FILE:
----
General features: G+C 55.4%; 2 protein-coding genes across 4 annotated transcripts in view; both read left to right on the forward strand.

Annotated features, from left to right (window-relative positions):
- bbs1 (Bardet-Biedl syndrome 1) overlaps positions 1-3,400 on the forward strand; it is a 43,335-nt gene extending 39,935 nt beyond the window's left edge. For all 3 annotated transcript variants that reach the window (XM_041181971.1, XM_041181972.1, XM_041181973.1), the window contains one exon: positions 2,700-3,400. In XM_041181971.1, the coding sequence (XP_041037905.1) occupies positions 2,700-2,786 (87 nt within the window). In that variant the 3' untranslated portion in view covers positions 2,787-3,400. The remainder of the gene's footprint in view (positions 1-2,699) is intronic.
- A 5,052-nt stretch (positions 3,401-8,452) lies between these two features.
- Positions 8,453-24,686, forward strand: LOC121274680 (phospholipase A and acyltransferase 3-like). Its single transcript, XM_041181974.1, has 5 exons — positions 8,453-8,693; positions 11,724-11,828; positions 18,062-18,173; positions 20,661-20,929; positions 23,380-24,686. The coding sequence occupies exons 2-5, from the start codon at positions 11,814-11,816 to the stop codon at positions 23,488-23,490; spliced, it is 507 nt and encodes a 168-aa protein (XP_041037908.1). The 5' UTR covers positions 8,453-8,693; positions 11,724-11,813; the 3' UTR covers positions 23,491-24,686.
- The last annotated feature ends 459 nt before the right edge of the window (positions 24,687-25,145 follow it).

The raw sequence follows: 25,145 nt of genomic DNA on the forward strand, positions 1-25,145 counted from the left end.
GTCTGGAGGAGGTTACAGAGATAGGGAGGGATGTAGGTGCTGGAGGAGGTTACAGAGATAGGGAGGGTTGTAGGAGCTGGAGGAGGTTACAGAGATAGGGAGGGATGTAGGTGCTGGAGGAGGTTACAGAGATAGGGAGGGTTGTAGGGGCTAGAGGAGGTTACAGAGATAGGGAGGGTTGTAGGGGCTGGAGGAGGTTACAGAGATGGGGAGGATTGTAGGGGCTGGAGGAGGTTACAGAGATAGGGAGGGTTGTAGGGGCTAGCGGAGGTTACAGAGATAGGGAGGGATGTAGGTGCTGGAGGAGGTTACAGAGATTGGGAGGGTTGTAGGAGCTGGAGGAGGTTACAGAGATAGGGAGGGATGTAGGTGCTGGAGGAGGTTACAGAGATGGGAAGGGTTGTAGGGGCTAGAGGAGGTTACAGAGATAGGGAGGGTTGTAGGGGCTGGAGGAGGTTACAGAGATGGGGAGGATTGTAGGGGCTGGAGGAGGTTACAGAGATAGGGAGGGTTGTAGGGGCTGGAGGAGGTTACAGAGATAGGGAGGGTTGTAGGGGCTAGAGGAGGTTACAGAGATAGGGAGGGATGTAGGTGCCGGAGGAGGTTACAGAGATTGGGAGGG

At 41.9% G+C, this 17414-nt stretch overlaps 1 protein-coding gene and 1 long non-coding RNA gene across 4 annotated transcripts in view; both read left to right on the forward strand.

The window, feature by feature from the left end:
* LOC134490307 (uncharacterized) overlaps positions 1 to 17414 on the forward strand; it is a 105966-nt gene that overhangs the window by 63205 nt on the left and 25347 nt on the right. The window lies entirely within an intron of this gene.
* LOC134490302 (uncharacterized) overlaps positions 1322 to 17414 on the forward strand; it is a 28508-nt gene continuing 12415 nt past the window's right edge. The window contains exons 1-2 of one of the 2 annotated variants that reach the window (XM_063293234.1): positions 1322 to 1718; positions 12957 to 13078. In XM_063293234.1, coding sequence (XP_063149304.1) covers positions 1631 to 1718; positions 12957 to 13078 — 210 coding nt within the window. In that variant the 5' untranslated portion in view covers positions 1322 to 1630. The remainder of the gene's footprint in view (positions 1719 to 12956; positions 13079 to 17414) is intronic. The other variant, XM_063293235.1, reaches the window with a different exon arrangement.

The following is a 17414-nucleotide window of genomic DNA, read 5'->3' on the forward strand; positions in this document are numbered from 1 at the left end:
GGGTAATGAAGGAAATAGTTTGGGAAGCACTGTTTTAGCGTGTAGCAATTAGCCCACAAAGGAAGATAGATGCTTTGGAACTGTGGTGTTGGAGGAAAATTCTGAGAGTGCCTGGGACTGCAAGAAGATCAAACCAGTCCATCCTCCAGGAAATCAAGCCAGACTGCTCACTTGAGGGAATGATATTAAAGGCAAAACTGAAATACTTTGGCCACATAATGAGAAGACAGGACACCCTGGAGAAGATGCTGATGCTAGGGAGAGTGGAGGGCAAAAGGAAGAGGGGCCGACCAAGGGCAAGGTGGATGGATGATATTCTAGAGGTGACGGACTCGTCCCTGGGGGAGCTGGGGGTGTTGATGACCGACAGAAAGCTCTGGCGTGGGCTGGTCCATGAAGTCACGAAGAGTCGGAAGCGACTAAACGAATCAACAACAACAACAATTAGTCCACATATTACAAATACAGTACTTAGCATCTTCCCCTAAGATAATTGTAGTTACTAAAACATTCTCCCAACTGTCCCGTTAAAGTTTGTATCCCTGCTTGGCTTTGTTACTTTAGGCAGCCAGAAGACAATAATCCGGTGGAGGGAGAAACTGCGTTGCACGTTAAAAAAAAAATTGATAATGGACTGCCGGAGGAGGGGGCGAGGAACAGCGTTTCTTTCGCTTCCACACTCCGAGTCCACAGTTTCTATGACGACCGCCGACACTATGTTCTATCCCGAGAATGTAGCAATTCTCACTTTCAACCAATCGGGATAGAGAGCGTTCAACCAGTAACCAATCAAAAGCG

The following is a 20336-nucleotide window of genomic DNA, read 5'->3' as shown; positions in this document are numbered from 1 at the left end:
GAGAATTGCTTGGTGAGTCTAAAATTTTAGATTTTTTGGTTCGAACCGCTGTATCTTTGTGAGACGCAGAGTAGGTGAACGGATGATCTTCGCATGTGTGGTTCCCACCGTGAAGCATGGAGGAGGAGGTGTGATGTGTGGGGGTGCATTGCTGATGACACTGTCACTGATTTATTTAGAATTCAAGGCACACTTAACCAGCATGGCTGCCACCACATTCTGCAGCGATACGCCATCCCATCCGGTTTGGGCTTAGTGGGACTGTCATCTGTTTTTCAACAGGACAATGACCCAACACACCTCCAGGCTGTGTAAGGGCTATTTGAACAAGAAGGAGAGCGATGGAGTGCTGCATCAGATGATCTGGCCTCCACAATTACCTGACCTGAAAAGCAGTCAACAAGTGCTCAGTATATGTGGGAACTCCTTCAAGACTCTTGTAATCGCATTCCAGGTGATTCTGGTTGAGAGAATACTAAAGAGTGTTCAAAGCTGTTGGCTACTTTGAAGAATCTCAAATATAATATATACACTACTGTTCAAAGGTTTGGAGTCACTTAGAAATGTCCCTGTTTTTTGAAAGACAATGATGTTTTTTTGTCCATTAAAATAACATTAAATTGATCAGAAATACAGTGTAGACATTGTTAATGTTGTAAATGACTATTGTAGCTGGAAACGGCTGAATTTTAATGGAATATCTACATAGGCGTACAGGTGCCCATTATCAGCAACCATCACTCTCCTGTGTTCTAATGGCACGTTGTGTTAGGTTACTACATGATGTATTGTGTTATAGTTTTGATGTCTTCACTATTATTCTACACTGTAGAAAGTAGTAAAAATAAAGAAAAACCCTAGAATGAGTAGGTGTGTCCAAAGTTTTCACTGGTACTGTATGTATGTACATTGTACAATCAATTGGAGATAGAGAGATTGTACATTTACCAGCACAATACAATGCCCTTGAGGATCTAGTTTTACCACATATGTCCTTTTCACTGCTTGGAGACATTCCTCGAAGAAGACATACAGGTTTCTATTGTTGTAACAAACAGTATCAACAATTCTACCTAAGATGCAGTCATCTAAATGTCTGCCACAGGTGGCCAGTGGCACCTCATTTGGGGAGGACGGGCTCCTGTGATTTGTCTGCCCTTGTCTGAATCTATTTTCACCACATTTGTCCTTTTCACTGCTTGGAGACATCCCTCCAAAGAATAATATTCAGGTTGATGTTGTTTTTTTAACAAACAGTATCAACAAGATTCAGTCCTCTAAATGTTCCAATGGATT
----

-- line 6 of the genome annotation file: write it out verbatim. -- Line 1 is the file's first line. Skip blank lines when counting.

- The last annotated feature ends 459 nt before the right edge of the window (positions 24,687-25,145 follow it).